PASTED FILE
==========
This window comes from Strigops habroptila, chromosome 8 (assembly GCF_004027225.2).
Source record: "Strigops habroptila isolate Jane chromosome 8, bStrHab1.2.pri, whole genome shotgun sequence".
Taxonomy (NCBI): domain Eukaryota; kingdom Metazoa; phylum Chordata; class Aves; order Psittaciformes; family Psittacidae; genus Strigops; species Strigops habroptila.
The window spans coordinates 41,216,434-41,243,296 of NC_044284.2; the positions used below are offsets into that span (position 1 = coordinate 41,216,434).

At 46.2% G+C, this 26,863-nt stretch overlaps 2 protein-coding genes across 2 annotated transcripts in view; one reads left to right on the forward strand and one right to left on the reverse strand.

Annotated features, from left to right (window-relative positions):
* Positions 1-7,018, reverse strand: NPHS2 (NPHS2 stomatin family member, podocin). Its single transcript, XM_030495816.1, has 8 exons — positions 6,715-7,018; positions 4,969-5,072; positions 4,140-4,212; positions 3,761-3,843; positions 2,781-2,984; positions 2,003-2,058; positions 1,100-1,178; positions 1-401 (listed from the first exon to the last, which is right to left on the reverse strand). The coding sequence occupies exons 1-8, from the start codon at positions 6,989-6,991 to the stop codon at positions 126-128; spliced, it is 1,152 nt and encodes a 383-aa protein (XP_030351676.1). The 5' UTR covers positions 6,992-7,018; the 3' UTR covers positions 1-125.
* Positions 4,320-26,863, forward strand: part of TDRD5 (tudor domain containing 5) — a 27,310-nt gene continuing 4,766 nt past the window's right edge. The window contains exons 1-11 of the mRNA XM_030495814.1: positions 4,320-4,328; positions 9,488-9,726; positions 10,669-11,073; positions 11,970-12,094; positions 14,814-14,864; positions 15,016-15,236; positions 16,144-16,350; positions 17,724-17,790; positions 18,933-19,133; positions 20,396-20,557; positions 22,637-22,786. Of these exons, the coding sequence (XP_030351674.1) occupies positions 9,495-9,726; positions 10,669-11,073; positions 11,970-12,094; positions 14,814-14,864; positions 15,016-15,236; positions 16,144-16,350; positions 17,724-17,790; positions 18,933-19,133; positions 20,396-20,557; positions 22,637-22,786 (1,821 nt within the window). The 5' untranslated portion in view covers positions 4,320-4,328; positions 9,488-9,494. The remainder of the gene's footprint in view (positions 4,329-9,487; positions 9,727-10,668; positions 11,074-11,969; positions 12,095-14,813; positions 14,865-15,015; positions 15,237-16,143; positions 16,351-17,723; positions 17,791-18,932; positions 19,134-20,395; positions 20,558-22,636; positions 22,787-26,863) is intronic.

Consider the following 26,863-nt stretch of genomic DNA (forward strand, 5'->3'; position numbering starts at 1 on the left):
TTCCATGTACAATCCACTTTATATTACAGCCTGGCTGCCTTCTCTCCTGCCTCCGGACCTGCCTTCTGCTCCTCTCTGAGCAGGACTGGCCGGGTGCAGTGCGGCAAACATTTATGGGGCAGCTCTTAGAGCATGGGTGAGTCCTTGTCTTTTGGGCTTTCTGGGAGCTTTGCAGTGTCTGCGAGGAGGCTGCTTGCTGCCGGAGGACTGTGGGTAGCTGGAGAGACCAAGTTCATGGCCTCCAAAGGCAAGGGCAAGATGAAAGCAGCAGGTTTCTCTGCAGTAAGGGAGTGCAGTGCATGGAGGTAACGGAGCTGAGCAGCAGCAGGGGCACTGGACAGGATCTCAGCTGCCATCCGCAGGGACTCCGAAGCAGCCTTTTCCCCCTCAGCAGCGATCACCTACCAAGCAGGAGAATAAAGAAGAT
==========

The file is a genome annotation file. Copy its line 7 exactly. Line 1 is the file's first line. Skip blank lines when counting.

* Positions 1-7,018, reverse strand: NPHS2 (NPHS2 stomatin family member, podocin). Its single transcript, XM_030495816.1, has 8 exons — positions 6,715-7,018; positions 4,969-5,072; positions 4,140-4,212; positions 3,761-3,843; positions 2,781-2,984; positions 2,003-2,058; positions 1,100-1,178; positions 1-401 (listed from the first exon to the last, which is right to left on the reverse strand). The coding sequence occupies exons 1-8, from the start codon at positions 6,989-6,991 to the stop codon at positions 126-128; spliced, it is 1,152 nt and encodes a 383-aa protein (XP_030351676.1). The 5' UTR covers positions 6,992-7,018; the 3' UTR covers positions 1-125.